In-home care following total knee replacement

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ABSTRACTTo meet the growing demand for total knee replacement (TKR) procedures, health care systems are obligated to design care paths that foster more rational use of resources, including home-based postacute care. Early discharge to home, with home-based rehabilitation and physical therapy, has been associated with reduced cost, improved clinical outcomes, and increased patient satisfaction. The goals of a home-based clinical care path for TKR include patient and family engagement, shared decision-making, and flexibility regarding changes in plans to accommodate changing needs.



Total knee replacement (TKR) is a reliable treatment for end-stage arthritis of the knee, resulting in pain relief and return of function. While surgeons have historically focused on surgical technique and implant selection as important factors on the path to a successful outcome, additional care elements may play similarly important roles. As hospital length of stay continues to decrease, more of the patient’s postoperative care occurs in a postacute setting, with home care becoming a more important component of a well-designed care path. Early experience suggests that this shift toward home care has resulted in a more cost-effective approach with improved outcomes.1–4

Although TKR has traditionally been viewed as a surgical procedure, an important shift in thinking has increased recognition that TKR is best viewed as part of a spectrum of care required to obtain an end result. Viewing the procedure as an episode of care is gaining significant traction. In this approach, the surgical procedure and its attendant features and factors remain paramount and central in driving outcomes, but the care that precedes and follows the procedure can have a significant impact on important measures of success. From the patient’s perspective, this view is intuitive; ie, the outcome of the intervention can only be assessed when complete healing has occurred and the patient has returned to routine activities of daily living (ADL). As such, a more holistic or global view of the episode is warranted and is receiving increasing attention.5–8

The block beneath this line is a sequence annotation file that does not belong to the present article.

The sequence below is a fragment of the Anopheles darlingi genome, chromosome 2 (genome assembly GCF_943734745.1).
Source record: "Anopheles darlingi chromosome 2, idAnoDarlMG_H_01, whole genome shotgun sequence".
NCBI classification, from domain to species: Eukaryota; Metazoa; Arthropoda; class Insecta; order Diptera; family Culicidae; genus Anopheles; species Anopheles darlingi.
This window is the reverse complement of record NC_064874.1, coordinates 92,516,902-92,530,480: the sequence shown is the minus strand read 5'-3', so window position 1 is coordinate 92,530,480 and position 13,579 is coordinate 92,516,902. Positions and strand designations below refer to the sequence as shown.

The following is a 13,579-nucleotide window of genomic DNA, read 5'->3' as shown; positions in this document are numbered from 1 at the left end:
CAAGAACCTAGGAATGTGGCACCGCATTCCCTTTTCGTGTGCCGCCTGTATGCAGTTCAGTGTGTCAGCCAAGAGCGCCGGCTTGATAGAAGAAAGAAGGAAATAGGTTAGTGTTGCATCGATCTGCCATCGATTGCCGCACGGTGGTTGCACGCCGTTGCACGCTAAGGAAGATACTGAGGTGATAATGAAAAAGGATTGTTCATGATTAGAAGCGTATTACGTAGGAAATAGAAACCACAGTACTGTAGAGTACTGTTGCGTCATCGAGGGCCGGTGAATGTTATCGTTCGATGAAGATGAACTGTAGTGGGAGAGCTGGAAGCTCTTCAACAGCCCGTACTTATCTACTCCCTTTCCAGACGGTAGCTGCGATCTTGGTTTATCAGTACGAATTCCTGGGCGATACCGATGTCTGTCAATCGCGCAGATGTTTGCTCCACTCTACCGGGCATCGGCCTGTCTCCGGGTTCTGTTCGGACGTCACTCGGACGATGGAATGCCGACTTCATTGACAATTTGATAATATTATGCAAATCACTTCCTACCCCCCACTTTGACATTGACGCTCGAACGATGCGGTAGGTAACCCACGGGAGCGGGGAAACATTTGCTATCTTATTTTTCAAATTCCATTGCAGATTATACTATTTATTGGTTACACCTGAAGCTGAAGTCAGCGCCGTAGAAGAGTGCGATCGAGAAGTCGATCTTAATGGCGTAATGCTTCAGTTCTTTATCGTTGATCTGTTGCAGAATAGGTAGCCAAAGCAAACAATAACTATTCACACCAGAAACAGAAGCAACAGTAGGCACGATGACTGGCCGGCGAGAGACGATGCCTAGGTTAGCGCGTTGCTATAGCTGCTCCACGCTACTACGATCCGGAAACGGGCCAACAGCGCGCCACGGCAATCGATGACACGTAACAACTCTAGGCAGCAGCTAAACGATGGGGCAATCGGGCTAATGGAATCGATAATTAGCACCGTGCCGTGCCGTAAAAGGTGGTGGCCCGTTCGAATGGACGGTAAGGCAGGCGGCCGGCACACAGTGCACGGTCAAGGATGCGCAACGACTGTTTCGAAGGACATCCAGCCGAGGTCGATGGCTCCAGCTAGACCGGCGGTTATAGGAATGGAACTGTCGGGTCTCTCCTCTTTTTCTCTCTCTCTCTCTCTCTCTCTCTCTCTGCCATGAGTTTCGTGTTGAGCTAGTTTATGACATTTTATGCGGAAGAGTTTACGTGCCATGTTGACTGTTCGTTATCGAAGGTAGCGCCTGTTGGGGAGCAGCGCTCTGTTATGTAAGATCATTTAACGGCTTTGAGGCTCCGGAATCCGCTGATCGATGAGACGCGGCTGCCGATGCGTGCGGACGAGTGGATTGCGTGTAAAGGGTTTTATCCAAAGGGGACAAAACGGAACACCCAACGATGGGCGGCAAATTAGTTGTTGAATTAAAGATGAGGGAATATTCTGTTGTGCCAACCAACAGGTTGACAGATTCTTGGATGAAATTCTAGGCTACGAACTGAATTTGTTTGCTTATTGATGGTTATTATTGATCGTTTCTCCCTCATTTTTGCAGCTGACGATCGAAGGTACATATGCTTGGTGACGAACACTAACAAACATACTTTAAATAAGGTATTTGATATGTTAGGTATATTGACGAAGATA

Recently, the Center for Medicare & Medicaid Services (CMS) launched a call for innovative payment methods for episodes of care. Traditionally, CMS has paid for each component of care separately; the new approach, represented in this call for proposals and driven by the Patient Protection and Affordable Care Act (PPACA), is to pay for care based on defined episodes. This method of payment is sometimes referred to as “bundling,” in that the payment for a group of services is linked into a single payment. Although the details and definitions of the episodes may vary, the conceptual framework supports the integration of care along a continuum. By paying for care based on the entire episode, CMS believes it can encourage more rational allocation of resources along the care path.9